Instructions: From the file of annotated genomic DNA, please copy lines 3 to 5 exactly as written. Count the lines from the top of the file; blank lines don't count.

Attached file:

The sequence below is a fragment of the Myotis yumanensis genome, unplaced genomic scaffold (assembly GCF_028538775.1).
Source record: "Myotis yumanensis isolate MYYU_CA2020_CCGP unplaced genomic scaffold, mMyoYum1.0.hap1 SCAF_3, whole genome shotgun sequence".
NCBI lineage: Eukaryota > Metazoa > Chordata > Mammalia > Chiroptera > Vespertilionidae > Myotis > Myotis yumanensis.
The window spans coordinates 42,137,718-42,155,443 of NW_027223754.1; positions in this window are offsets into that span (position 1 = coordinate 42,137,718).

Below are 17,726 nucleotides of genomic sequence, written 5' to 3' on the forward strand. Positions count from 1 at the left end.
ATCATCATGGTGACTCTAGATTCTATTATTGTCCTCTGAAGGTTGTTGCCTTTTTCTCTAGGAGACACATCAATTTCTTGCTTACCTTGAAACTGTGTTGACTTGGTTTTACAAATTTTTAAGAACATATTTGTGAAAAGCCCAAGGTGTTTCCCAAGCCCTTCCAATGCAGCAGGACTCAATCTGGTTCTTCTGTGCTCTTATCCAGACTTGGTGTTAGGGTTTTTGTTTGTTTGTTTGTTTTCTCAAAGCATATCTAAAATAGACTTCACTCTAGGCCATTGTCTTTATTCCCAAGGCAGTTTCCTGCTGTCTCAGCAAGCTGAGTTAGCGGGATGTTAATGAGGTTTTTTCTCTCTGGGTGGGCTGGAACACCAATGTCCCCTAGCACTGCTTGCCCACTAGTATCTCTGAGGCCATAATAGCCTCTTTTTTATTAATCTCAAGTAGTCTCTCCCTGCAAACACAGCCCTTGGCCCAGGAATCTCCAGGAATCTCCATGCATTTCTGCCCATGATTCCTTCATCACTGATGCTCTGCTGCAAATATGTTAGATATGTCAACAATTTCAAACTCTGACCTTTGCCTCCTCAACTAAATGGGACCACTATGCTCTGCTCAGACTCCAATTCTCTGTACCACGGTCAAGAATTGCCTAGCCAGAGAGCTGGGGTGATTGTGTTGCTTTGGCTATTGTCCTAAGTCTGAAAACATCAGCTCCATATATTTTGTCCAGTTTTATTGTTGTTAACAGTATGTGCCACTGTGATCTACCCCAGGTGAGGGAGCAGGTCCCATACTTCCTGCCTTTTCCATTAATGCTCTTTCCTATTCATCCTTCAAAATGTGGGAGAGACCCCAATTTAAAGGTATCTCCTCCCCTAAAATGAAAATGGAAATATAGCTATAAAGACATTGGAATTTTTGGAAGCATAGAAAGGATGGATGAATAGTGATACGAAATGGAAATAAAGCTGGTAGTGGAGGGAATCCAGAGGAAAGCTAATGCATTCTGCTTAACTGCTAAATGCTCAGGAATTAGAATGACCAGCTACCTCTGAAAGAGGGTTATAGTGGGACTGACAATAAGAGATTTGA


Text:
NCBI lineage: Eukaryota > Metazoa > Chordata > Mammalia > Chiroptera > Vespertilionidae > Myotis > Myotis yumanensis.
The window spans coordinates 42,137,718-42,155,443 of NW_027223754.1; positions in this window are offsets into that span (position 1 = coordinate 42,137,718).

Below are 17,726 nucleotides of genomic sequence, written 5' to 3' on the forward strand. Positions count from 1 at the left end.